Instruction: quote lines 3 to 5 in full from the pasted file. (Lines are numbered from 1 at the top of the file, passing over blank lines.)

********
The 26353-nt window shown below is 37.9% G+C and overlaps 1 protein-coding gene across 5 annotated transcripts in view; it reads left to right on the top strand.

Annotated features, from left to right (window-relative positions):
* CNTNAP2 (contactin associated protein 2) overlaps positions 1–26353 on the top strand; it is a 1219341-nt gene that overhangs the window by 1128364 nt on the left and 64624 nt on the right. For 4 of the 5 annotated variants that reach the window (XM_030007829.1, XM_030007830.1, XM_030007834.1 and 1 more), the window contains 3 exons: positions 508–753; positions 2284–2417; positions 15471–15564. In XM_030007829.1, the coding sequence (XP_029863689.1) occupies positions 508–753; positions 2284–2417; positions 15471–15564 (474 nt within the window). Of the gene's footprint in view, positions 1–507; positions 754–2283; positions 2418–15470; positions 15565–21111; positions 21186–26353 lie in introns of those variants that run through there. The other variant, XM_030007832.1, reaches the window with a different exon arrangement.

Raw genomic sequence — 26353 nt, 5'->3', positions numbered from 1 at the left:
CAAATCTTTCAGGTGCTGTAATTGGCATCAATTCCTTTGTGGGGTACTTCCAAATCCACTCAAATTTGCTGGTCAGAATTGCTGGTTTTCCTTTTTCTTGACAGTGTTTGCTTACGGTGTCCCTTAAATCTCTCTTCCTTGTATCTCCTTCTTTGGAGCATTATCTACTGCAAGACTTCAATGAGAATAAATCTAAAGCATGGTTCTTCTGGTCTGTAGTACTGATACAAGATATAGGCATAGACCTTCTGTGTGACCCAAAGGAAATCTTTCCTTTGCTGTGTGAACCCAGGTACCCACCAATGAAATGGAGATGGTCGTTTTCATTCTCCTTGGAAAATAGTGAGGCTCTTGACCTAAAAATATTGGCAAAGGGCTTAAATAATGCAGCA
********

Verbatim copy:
* CNTNAP2 (contactin associated protein 2) overlaps positions 1–26353 on the top strand; it is a 1219341-nt gene that overhangs the window by 1128364 nt on the left and 64624 nt on the right. For 4 of the 5 annotated variants that reach the window (XM_030007829.1, XM_030007830.1, XM_030007834.1 and 1 more), the window contains 3 exons: positions 508–753; positions 2284–2417; positions 15471–15564. In XM_030007829.1, the coding sequence (XP_029863689.1) occupies positions 508–753; positions 2284–2417; positions 15471–15564 (474 nt within the window). Of the gene's footprint in view, positions 1–507; positions 754–2283; positions 2418–15470; positions 15565–21111; positions 21186–26353 lie in introns of those variants that run through there. The other variant, XM_030007832.1, reaches the window with a different exon arrangement.

Raw genomic sequence — 26353 nt, 5'->3', positions numbered from 1 at the left:
CAAATCTTTCAGGTGCTGTAATTGGCATCAATTCCTTTGTGGGGTACTTCCAAATCCACTCAAATTTGCTGGTCAGAATTGCTGGTTTTCCTTTTTCTTGACAGTGTTTGCTTACGGTGTCCCTTAAATCTCTCTTCCTTGTATCTCCTTCTTTGGAGCATTATCTACTGCAAGACTTCAATGAGAATAAATCTAAAGCATGGTTCTTCTGGTCTGTAGTACTGATACAAGATATAGGCATAGACCTTCTGTGTGACCCAAAGGAAATCTTTCCTTTGCTGTGTGAACCCAGGTACCCACCAATGAAATGGAGATGGTCGTTTTCATTCTCCTTGGAAAATAGTGAGGCTCTTGACCTAAAAATATTGGCAAAGGGCTTAAATAATGCAGCA